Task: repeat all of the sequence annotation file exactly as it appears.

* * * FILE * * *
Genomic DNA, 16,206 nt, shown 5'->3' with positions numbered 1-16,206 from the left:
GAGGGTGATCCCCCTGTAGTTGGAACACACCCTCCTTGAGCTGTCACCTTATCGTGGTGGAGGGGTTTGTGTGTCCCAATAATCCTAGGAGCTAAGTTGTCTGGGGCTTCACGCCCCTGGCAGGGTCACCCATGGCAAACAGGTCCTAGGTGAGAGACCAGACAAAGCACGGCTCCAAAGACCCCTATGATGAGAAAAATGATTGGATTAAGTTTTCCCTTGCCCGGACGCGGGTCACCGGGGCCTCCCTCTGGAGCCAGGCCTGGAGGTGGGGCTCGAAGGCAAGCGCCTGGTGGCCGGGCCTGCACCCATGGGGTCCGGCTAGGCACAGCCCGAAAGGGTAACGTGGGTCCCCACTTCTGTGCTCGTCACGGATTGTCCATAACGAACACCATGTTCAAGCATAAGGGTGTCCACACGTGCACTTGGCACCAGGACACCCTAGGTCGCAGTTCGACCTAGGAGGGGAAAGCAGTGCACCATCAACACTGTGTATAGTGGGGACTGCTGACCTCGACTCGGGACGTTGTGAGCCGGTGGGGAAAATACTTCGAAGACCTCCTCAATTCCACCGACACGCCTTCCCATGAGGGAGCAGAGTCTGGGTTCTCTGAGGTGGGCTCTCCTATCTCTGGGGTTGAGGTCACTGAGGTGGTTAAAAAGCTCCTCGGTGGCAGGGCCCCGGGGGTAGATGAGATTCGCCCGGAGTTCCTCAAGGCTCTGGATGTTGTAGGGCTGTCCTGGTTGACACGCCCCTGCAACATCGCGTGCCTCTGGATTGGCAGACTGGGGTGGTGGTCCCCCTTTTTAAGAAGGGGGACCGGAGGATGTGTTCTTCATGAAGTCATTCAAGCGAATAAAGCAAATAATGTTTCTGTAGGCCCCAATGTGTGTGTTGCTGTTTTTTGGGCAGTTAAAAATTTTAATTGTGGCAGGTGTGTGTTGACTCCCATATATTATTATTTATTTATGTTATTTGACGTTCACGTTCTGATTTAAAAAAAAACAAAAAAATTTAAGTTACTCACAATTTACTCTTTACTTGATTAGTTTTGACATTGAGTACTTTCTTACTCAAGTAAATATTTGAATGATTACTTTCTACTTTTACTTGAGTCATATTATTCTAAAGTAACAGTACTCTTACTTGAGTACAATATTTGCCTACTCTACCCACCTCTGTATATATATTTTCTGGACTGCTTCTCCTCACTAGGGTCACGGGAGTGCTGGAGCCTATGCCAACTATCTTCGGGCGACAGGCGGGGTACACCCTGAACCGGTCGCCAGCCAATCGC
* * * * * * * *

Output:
Genomic DNA, 16,206 nt, shown 5'->3' with positions numbered 1-16,206 from the left:
GAGGGTGATCCCCCTGTAGTTGGAACACACCCTCCTTGAGCTGTCACCTTATCGTGGTGGAGGGGTTTGTGTGTCCCAATAATCCTAGGAGCTAAGTTGTCTGGGGCTTCACGCCCCTGGCAGGGTCACCCATGGCAAACAGGTCCTAGGTGAGAGACCAGACAAAGCACGGCTCCAAAGACCCCTATGATGAGAAAAATGATTGGATTAAGTTTTCCCTTGCCCGGACGCGGGTCACCGGGGCCTCCCTCTGGAGCCAGGCCTGGAGGTGGGGCTCGAAGGCAAGCGCCTGGTGGCCGGGCCTGCACCCATGGGGTCCGGCTAGGCACAGCCCGAAAGGGTAACGTGGGTCCCCACTTCTGTGCTCGTCACGGATTGTCCATAACGAACACCATGTTCAAGCATAAGGGTGTCCACACGTGCACTTGGCACCAGGACACCCTAGGTCGCAGTTCGACCTAGGAGGGGAAAGCAGTGCACCATCAACACTGTGTATAGTGGGGACTGCTGACCTCGACTCGGGACGTTGTGAGCCGGTGGGGAAAATACTTCGAAGACCTCCTCAATTCCACCGACACGCCTTCCCATGAGGGAGCAGAGTCTGGGTTCTCTGAGGTGGGCTCTCCTATCTCTGGGGTTGAGGTCACTGAGGTGGTTAAAAAGCTCCTCGGTGGCAGGGCCCCGGGGGTAGATGAGATTCGCCCGGAGTTCCTCAAGGCTCTGGATGTTGTAGGGCTGTCCTGGTTGACACGCCCCTGCAACATCGCGTGCCTCTGGATTGGCAGACTGGGGTGGTGGTCCCCCTTTTTAAGAAGGGGGACCGGAGGATGTGTTCTTCATGAAGTCATTCAAGCGAATAAAGCAAATAATGTTTCTGTAGGCCCCAATGTGTGTGTTGCTGTTTTTTGGGCAGTTAAAAATTTTAATTGTGGCAGGTGTGTGTTGACTCCCATATATTATTATTTATTTATGTTATTTGACGTTCACGTTCTGATTTAAAAAAAAACAAAAAAATTTAAGTTACTCACAATTTACTCTTTACTTGATTAGTTTTGACATTGAGTACTTTCTTACTCAAGTAAATATTTGAATGATTACTTTCTACTTTTACTTGAGTCATATTATTCTAAAGTAACAGTACTCTTACTTGAGTACAATATTTGCCTACTCTACCCACCTCTGTATATATATTTTCTGGACTGCTTCTCCTCACTAGGGTCACGGGAGTGCTGGAGCCTATGCCAACTATCTTCGGGCGACAGGCGGGGTACACCCTGAACCGGTCGCCAGCCAATCGC